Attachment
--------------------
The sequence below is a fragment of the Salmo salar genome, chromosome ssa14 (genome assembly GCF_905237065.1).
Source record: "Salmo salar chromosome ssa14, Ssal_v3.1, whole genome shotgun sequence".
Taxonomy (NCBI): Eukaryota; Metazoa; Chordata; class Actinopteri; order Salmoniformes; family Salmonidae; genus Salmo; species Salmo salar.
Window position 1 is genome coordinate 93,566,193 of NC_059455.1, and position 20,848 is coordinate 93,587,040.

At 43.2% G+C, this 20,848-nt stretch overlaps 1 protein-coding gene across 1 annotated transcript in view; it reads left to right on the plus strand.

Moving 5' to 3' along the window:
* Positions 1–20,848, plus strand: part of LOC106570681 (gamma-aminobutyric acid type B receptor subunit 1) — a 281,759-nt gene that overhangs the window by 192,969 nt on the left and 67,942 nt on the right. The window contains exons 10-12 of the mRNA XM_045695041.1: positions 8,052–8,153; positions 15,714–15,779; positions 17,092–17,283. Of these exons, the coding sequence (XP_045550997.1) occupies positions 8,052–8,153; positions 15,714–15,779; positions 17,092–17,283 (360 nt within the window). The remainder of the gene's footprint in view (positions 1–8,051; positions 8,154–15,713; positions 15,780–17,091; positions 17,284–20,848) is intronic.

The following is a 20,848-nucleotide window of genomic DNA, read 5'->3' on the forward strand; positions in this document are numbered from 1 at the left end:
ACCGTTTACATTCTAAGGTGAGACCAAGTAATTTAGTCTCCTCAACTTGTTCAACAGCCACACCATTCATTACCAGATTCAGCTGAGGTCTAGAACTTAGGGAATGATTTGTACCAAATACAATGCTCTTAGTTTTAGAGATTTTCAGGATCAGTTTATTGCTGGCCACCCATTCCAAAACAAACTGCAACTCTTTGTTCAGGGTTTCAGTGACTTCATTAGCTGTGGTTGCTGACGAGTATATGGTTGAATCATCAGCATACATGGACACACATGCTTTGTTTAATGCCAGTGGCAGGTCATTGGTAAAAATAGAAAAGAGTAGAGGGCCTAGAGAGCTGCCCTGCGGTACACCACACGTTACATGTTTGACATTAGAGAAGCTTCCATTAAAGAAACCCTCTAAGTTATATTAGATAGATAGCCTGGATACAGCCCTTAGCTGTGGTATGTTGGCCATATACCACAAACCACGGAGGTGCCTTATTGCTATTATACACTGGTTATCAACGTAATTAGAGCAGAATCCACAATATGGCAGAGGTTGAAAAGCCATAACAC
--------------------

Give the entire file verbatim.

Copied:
The sequence below is a fragment of the Salmo salar genome, chromosome ssa14 (genome assembly GCF_905237065.1).
Source record: "Salmo salar chromosome ssa14, Ssal_v3.1, whole genome shotgun sequence".
Taxonomy (NCBI): Eukaryota; Metazoa; Chordata; class Actinopteri; order Salmoniformes; family Salmonidae; genus Salmo; species Salmo salar.
Window position 1 is genome coordinate 93,566,193 of NC_059455.1, and position 20,848 is coordinate 93,587,040.

At 43.2% G+C, this 20,848-nt stretch overlaps 1 protein-coding gene across 1 annotated transcript in view; it reads left to right on the plus strand.

Moving 5' to 3' along the window:
* Positions 1–20,848, plus strand: part of LOC106570681 (gamma-aminobutyric acid type B receptor subunit 1) — a 281,759-nt gene that overhangs the window by 192,969 nt on the left and 67,942 nt on the right. The window contains exons 10-12 of the mRNA XM_045695041.1: positions 8,052–8,153; positions 15,714–15,779; positions 17,092–17,283. Of these exons, the coding sequence (XP_045550997.1) occupies positions 8,052–8,153; positions 15,714–15,779; positions 17,092–17,283 (360 nt within the window). The remainder of the gene's footprint in view (positions 1–8,051; positions 8,154–15,713; positions 15,780–17,091; positions 17,284–20,848) is intronic.

The following is a 20,848-nucleotide window of genomic DNA, read 5'->3' on the forward strand; positions in this document are numbered from 1 at the left end:
ACCGTTTACATTCTAAGGTGAGACCAAGTAATTTAGTCTCCTCAACTTGTTCAACAGCCACACCATTCATTACCAGATTCAGCTGAGGTCTAGAACTTAGGGAATGATTTGTACCAAATACAATGCTCTTAGTTTTAGAGATTTTCAGGATCAGTTTATTGCTGGCCACCCATTCCAAAACAAACTGCAACTCTTTGTTCAGGGTTTCAGTGACTTCATTAGCTGTGGTTGCTGACGAGTATATGGTTGAATCATCAGCATACATGGACACACATGCTTTGTTTAATGCCAGTGGCAGGTCATTGGTAAAAATAGAAAAGAGTAGAGGGCCTAGAGAGCTGCCCTGCGGTACACCACACGTTACATGTTTGACATTAGAGAAGCTTCCATTAAAGAAACCCTCTAAGTTATATTAGATAGATAGCCTGGATACAGCCCTTAGCTGTGGTATGTTGGCCATATACCACAAACCACGGAGGTGCCTTATTGCTATTATACACTGGTTATCAACGTAATTAGAGCAGAATCCACAATATGGCAGAGGTTGAAAAGCCATAACAC